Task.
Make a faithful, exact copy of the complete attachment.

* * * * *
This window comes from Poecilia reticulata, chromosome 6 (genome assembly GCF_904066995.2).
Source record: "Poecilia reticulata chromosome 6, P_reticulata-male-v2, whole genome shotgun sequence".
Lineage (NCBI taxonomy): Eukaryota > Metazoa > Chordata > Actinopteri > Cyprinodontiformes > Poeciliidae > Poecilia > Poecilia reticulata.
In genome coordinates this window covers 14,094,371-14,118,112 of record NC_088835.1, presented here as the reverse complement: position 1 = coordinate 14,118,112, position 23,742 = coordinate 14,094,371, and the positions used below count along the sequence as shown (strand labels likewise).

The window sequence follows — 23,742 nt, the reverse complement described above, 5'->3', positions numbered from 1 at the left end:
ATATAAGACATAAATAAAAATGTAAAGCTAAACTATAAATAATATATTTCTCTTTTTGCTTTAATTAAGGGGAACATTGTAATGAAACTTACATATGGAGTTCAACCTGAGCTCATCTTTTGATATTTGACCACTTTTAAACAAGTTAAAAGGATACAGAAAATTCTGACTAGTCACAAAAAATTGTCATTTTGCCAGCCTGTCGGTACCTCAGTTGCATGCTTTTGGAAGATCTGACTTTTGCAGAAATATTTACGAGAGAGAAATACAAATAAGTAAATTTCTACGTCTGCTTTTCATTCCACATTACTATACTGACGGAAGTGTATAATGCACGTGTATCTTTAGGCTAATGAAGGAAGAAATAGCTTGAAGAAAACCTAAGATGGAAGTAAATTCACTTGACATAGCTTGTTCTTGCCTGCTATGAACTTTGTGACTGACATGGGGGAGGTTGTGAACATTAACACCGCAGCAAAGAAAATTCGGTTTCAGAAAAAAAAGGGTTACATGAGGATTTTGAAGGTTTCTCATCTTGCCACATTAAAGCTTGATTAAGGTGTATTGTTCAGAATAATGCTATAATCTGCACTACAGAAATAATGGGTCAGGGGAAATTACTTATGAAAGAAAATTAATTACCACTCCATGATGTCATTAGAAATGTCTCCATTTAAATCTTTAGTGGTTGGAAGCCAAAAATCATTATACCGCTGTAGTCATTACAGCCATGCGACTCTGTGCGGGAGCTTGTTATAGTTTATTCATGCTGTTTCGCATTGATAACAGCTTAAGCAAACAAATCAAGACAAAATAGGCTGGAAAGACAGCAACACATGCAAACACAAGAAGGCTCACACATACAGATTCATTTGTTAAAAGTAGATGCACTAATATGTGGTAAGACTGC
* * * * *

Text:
This window comes from Poecilia reticulata, chromosome 6 (genome assembly GCF_904066995.2).
Source record: "Poecilia reticulata chromosome 6, P_reticulata-male-v2, whole genome shotgun sequence".
Lineage (NCBI taxonomy): Eukaryota > Metazoa > Chordata > Actinopteri > Cyprinodontiformes > Poeciliidae > Poecilia > Poecilia reticulata.
In genome coordinates this window covers 14,094,371-14,118,112 of record NC_088835.1, presented here as the reverse complement: position 1 = coordinate 14,118,112, position 23,742 = coordinate 14,094,371, and the positions used below count along the sequence as shown (strand labels likewise).

The window sequence follows — 23,742 nt, the reverse complement described above, 5'->3', positions numbered from 1 at the left end:
ATATAAGACATAAATAAAAATGTAAAGCTAAACTATAAATAATATATTTCTCTTTTTGCTTTAATTAAGGGGAACATTGTAATGAAACTTACATATGGAGTTCAACCTGAGCTCATCTTTTGATATTTGACCACTTTTAAACAAGTTAAAAGGATACAGAAAATTCTGACTAGTCACAAAAAATTGTCATTTTGCCAGCCTGTCGGTACCTCAGTTGCATGCTTTTGGAAGATCTGACTTTTGCAGAAATATTTACGAGAGAGAAATACAAATAAGTAAATTTCTACGTCTGCTTTTCATTCCACATTACTATACTGACGGAAGTGTATAATGCACGTGTATCTTTAGGCTAATGAAGGAAGAAATAGCTTGAAGAAAACCTAAGATGGAAGTAAATTCACTTGACATAGCTTGTTCTTGCCTGCTATGAACTTTGTGACTGACATGGGGGAGGTTGTGAACATTAACACCGCAGCAAAGAAAATTCGGTTTCAGAAAAAAAAGGGTTACATGAGGATTTTGAAGGTTTCTCATCTTGCCACATTAAAGCTTGATTAAGGTGTATTGTTCAGAATAATGCTATAATCTGCACTACAGAAATAATGGGTCAGGGGAAATTACTTATGAAAGAAAATTAATTACCACTCCATGATGTCATTAGAAATGTCTCCATTTAAATCTTTAGTGGTTGGAAGCCAAAAATCATTATACCGCTGTAGTCATTACAGCCATGCGACTCTGTGCGGGAGCTTGTTATAGTTTATTCATGCTGTTTCGCATTGATAACAGCTTAAGCAAACAAATCAAGACAAAATAGGCTGGAAAGACAGCAACACATGCAAACACAAGAAGGCTCACACATACAGATTCATTTGTTAAAAGTAGATGCACTAATATGTGGTAAGACTGC